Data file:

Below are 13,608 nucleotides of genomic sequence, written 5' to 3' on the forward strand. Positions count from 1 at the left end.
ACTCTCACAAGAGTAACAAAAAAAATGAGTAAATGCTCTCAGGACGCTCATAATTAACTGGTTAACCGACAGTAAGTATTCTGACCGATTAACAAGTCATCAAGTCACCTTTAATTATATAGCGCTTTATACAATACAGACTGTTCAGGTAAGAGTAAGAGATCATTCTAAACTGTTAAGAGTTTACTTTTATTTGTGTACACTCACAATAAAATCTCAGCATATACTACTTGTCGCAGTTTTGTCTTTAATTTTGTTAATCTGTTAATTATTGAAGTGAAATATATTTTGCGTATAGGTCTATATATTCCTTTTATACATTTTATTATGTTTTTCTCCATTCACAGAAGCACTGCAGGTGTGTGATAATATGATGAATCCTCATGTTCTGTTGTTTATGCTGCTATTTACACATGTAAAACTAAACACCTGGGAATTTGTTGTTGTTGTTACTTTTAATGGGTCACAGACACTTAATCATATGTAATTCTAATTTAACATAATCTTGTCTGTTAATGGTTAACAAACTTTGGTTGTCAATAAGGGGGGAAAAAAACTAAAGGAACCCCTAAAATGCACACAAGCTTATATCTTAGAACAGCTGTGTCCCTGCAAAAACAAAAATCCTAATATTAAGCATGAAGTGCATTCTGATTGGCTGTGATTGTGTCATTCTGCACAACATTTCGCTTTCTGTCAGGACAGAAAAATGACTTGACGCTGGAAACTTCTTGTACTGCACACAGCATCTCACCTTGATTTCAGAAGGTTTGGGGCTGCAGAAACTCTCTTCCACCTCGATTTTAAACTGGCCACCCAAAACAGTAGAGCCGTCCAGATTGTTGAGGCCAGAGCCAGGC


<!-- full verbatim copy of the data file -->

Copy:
Below are 13,608 nucleotides of genomic sequence, written 5' to 3' on the forward strand. Positions count from 1 at the left end.
ACTCTCACAAGAGTAACAAAAAAAATGAGTAAATGCTCTCAGGACGCTCATAATTAACTGGTTAACCGACAGTAAGTATTCTGACCGATTAACAAGTCATCAAGTCACCTTTAATTATATAGCGCTTTATACAATACAGACTGTTCAGGTAAGAGTAAGAGATCATTCTAAACTGTTAAGAGTTTACTTTTATTTGTGTACACTCACAATAAAATCTCAGCATATACTACTTGTCGCAGTTTTGTCTTTAATTTTGTTAATCTGTTAATTATTGAAGTGAAATATATTTTGCGTATAGGTCTATATATTCCTTTTATACATTTTATTATGTTTTTCTCCATTCACAGAAGCACTGCAGGTGTGTGATAATATGATGAATCCTCATGTTCTGTTGTTTATGCTGCTATTTACACATGTAAAACTAAACACCTGGGAATTTGTTGTTGTTGTTACTTTTAATGGGTCACAGACACTTAATCATATGTAATTCTAATTTAACATAATCTTGTCTGTTAATGGTTAACAAACTTTGGTTGTCAATAAGGGGGGAAAAAAACTAAAGGAACCCCTAAAATGCACACAAGCTTATATCTTAGAACAGCTGTGTCCCTGCAAAAACAAAAATCCTAATATTAAGCATGAAGTGCATTCTGATTGGCTGTGATTGTGTCATTCTGCACAACATTTCGCTTTCTGTCAGGACAGAAAAATGACTTGACGCTGGAAACTTCTTGTACTGCACACAGCATCTCACCTTGATTTCAGAAGGTTTGGGGCTGCAGAAACTCTCTTCCACCTCGATTTTAAACTGGCCACCCAAAACAGTAGAGCCGTCCAGATTGTTGAGGCCAGAGCCAGGC